Reforestation In Papua New Guinea
Secretary of State Hillary Rodham Clinton praised "the efforts that the government and people of Papua New Guinea are making to combat climate change and to protect this beautiful environment."
U.S. Secretary of State Hillary Rodham Clinton walks past a group of girls in traditional dress after a meeting with Papua New Guinea Prime Minister Michael Somare on Wednesday, Nov. 3, 2010 in Port Moresby, Papua New Guinea.
During her visit to Papua New Guinea, Secretary of State Hillary Rodham Clinton praised "the efforts that the government and people of Papua New Guinea are making to combat climate change and to protect this beautiful environment." Secretary Clinton made the remarks, November 3, at the Tubuserea Lavadai Mangrove Reforestation Project research center.
"These forests are just one piece of the extraordinary biodiversity that makes Papua New Guinea a place unlike any other in the world," said Secretary Clinton. She noted that that country is "home to the greatest marine biodiversity on the planet, thousands of kilometers of coral reefs and hundreds of animal species, including dozens that have only recently been discovered."
The mangroves have many benefits. They prevent tidal erosion. They protect coasts from storm. Their roots are an ecosystem in themselves, home to many sea creatures, and they generate oxygen and remove carbon from the atmosphere. Some say they serve as the lungs of the earth.
"Because they play several roles, the loss of mangroves and other tropical forests has broad and dangerous consequences not only for Papua New Guinea, but for the entire world," Secretary Clinton warned. "Deforestation of the world's coastal and interior forests accounts for between 15 and 20 percent of all the carbon emissions that are part of global warming." The solution, she noted, was clear: "if we can protect our forests, if we can prohibit illegal logging, we can make significant progress in protecting this island nation and others from the effect of climate change."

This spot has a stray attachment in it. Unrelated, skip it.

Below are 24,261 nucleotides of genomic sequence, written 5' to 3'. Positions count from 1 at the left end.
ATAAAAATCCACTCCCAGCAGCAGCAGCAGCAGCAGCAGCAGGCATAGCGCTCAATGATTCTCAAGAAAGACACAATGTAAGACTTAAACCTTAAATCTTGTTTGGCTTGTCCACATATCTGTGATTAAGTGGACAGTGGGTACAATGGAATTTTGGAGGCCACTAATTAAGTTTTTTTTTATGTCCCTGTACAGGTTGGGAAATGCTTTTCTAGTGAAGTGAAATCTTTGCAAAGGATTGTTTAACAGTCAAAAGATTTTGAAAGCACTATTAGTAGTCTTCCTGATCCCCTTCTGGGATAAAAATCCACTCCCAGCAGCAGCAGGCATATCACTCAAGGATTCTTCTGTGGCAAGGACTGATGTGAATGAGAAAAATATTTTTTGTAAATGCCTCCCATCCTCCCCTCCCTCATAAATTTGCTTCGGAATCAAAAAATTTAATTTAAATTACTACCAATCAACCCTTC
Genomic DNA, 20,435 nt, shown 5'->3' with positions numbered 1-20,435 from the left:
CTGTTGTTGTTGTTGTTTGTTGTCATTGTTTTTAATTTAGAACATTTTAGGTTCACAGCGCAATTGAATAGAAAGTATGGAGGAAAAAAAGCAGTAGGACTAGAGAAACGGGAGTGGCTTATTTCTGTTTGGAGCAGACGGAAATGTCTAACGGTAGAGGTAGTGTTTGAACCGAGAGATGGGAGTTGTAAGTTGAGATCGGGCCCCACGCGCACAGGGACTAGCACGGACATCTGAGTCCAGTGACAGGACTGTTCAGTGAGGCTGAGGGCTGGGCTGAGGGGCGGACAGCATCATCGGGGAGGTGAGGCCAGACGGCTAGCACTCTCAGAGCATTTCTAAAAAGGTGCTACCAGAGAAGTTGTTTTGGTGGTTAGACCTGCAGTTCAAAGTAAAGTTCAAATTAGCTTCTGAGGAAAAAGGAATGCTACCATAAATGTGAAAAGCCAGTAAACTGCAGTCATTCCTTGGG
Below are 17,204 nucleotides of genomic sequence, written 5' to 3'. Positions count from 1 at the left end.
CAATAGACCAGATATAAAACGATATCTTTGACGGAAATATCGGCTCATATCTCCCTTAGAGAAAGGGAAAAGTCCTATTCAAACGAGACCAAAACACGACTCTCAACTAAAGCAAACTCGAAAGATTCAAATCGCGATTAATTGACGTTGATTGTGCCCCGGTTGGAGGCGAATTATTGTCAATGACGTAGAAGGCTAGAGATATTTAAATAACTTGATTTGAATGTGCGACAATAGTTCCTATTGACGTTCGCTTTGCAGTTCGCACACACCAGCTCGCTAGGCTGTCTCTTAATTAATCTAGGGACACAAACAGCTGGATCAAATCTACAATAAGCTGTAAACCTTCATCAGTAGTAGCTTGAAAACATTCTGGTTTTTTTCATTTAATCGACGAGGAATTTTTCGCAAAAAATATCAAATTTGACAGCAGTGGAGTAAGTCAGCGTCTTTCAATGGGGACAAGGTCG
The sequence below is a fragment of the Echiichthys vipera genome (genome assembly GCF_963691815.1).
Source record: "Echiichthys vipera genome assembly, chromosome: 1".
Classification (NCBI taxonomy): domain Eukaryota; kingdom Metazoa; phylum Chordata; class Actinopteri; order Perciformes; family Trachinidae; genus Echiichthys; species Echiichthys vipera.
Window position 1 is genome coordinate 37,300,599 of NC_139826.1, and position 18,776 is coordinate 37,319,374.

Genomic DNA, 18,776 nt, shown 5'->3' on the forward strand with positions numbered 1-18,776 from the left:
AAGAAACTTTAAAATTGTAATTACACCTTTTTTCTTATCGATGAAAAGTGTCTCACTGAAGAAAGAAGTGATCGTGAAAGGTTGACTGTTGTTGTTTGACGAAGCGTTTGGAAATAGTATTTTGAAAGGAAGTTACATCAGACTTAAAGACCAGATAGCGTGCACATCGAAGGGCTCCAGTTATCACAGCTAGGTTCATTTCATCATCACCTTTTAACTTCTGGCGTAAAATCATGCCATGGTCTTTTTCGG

Secretary Clinton said the United States made a commitment at Copenhagen to work with others to combat climate change. "As part of our commitment, the United States has pledged to reduce our own carbon footprint and we want to help countries like Papua New Guinea to be able to adapt to climate change and to prevent its effects." She said the U.S. is already working through the Coral Triangle Initiative to protect marine biodiversity and improve Papua New Guinea's capacity to manage coastal areas. The U.S. Government is promoting innovations in the country's agriculture and has asked the U.S. Congress to approve more than $100 million in climate-related funding to small island development states, of which $20 million will be targeted specifically for Pacific island nations, including Papua New Guinea.
In protecting its unique environment Papua New Guinea will find a partner in the United States.